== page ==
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Categories: Couples, Dating, and Marriage.

Can you become a “Kid Whisperer”?

I was in Walmart the other day and this kid, probably about 12, was making farting noises by putting the palm of his hand up to his mouth.  He was happily making these sounds as he followed his mother up and down the aisles.   She told him to stop it several times.  Suddenly she turned around and yelled “I said stop!  Why do you keep making those noises!?”  He gave the classic “I don’t know” answer and about 5 minutes later, he started it again.  The mother never did understand what made her son want to make annoying noises
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Categories: Children, Family, and Parenting.

“Remember Who You Are”

Who our children become is important to parents, and the level of this importance is seen in how much time, money and effort parents devote to their kids.   I put “who” instead of “what” because “what” our kids become is limited to doing – what they do for a career, for a hobby, etc.  Who our children become is much broader than this, and includes how they think, act, and what they stand for in their lives.   Parents have a huge impact on this.  Thinking about your own child(ren), aren’t you more concerned with “who” they become than
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Categories: Children, Faith issues, Family, Parenting, and Personal Growth.

Are you Willing and Able?

Happy New Year! What I’ve been thinking about lately is will and ability.  If you think about the word “responsibility” you can think of it as “response ability.”  It’s your ability to respond to life’s demands.  Its your capacity to act.   Another thing to consider besides ability is willingness.  As great American thinker William James describes it, its the “sense of the amount of effort we can put forth.”  We all have a power of will.  It is my hope and prayer that you have an immense power of will.  It is the engine with which you drive your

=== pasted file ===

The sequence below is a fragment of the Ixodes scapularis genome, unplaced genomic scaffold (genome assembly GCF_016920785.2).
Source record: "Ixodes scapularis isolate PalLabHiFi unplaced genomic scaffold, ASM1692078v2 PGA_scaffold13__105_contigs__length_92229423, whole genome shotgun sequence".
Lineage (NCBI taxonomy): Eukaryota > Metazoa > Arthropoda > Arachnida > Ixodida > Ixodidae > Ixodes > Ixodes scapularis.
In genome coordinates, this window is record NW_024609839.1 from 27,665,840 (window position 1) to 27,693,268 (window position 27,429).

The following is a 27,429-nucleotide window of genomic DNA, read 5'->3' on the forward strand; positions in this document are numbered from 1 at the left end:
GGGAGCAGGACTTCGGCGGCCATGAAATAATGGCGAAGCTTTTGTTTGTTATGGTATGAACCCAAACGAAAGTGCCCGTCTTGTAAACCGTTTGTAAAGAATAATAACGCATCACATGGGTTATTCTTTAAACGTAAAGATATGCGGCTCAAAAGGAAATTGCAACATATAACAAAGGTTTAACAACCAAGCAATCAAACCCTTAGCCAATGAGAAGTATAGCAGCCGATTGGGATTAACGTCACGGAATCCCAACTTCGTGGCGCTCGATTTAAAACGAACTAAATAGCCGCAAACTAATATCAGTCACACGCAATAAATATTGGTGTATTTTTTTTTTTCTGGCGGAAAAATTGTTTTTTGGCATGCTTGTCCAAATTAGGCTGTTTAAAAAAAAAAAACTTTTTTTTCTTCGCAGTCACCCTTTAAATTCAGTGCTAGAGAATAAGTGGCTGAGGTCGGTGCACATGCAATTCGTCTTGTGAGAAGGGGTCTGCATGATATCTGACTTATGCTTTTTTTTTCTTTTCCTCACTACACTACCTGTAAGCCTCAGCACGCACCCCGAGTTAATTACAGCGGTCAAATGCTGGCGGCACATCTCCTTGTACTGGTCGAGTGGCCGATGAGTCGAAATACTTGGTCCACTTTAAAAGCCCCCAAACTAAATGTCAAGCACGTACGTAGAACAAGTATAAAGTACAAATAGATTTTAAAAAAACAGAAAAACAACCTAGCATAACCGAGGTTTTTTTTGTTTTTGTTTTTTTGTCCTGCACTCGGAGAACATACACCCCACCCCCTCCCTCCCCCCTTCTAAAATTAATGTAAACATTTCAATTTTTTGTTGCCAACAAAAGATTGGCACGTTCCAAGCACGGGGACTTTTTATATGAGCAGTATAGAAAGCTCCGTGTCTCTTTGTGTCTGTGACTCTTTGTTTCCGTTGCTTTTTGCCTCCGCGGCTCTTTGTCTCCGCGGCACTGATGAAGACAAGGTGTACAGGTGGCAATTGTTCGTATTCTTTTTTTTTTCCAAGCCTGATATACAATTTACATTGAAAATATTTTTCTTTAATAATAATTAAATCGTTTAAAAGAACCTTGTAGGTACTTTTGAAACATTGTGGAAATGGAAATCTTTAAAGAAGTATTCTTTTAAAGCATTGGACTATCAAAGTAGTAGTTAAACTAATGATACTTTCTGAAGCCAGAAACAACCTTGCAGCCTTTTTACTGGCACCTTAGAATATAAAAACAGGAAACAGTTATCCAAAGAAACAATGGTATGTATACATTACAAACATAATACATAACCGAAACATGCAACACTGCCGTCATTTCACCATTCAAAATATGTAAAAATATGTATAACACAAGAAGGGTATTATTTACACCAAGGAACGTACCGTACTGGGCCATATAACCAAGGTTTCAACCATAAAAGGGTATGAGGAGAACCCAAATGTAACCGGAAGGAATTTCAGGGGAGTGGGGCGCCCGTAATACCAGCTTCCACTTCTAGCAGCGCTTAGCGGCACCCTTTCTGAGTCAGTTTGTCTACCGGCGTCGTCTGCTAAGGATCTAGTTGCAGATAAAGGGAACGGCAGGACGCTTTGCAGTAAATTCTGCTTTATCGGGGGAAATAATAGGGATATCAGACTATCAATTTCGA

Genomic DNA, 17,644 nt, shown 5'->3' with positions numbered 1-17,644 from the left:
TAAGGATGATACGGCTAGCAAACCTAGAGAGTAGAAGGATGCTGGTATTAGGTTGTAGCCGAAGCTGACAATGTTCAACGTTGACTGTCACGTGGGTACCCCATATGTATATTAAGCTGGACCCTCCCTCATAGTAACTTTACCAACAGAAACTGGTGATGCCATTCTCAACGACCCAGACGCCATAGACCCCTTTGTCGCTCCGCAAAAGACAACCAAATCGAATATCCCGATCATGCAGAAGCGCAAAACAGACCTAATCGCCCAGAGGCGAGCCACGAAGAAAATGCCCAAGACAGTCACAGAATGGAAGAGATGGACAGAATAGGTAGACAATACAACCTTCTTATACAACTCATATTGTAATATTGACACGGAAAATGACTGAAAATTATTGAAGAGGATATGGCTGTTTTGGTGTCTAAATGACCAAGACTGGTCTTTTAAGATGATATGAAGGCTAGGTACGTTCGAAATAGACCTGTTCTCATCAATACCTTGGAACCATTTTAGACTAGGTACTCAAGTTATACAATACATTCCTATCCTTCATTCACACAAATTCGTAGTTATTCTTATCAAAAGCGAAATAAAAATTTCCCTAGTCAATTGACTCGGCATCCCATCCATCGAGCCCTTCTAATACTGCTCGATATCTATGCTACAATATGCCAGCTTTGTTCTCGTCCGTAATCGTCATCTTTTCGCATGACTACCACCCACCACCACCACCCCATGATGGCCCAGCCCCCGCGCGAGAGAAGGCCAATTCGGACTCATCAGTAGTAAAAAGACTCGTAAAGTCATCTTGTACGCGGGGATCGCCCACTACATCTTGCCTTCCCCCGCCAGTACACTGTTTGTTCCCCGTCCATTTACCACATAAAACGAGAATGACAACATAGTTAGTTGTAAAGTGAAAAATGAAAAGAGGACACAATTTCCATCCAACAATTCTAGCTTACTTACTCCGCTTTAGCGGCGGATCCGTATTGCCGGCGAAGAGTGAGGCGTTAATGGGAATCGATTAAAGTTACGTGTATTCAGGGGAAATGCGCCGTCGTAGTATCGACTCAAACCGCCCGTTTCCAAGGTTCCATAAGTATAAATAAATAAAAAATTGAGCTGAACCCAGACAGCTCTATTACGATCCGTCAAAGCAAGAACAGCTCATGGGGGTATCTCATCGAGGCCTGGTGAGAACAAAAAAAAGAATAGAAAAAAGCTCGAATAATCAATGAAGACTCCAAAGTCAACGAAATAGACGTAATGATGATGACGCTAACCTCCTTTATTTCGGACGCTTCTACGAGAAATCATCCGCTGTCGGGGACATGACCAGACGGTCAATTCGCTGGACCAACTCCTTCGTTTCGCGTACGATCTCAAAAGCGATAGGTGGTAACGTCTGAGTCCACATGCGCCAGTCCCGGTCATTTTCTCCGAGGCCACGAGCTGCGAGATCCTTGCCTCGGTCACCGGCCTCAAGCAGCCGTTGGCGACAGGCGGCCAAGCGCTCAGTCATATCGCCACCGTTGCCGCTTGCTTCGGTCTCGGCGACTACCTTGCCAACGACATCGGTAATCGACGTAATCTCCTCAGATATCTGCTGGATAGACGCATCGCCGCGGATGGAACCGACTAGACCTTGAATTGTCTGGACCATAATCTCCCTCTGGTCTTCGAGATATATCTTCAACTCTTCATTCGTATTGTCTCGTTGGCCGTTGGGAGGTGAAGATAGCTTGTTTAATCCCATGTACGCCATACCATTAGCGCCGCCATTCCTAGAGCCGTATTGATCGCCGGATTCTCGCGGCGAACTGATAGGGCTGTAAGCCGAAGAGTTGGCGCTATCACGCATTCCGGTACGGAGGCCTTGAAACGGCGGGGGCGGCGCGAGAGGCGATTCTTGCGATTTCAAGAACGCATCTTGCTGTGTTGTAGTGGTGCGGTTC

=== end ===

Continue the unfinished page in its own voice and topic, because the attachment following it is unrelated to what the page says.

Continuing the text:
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Categories: Faith issues, Mental Health, and Personal Growth.

Resolutions: How about trying to make it a happy (and new) year?

Happy New Year!  Have you made any resolutions for the New Year?  Making New Year’s resolutions is a good idea, despite the bad press it gets sometimes.  This is because they really do work! Research by John C. Norcross has shown that compared to people who don’t make resolutions,  people who make New Year’s resolutions are actually twice as likely to successfully change something in their lives.  Whether you have resolved to get physically fit, quit some bad habit, or chosen not to make a resolution, let me suggest a resolution that will change your life. This is it: work
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Categories: Holidays, Mental Health, Personal Growth, and Stress.

Thank You for Your Time (Without Your Phone)

What happens to us when face-to-face interactions become less important? What happens to our marriages, families, and communities? Sherry Turkle says our smart phone devices “…not only change what we do, they change who we are.” We deny each other of our full attention and we end up hiding from each other. We prefer interaction through technology because it can be more controlled than face-to-face, which is happening in real-time and can’t be edited for better presentation. What is happening is that we are losing confidence in each other and looking more to our technological devices to really “be there” for us.
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Categories: Family, Holidays, Managing Media, and Personal Growth.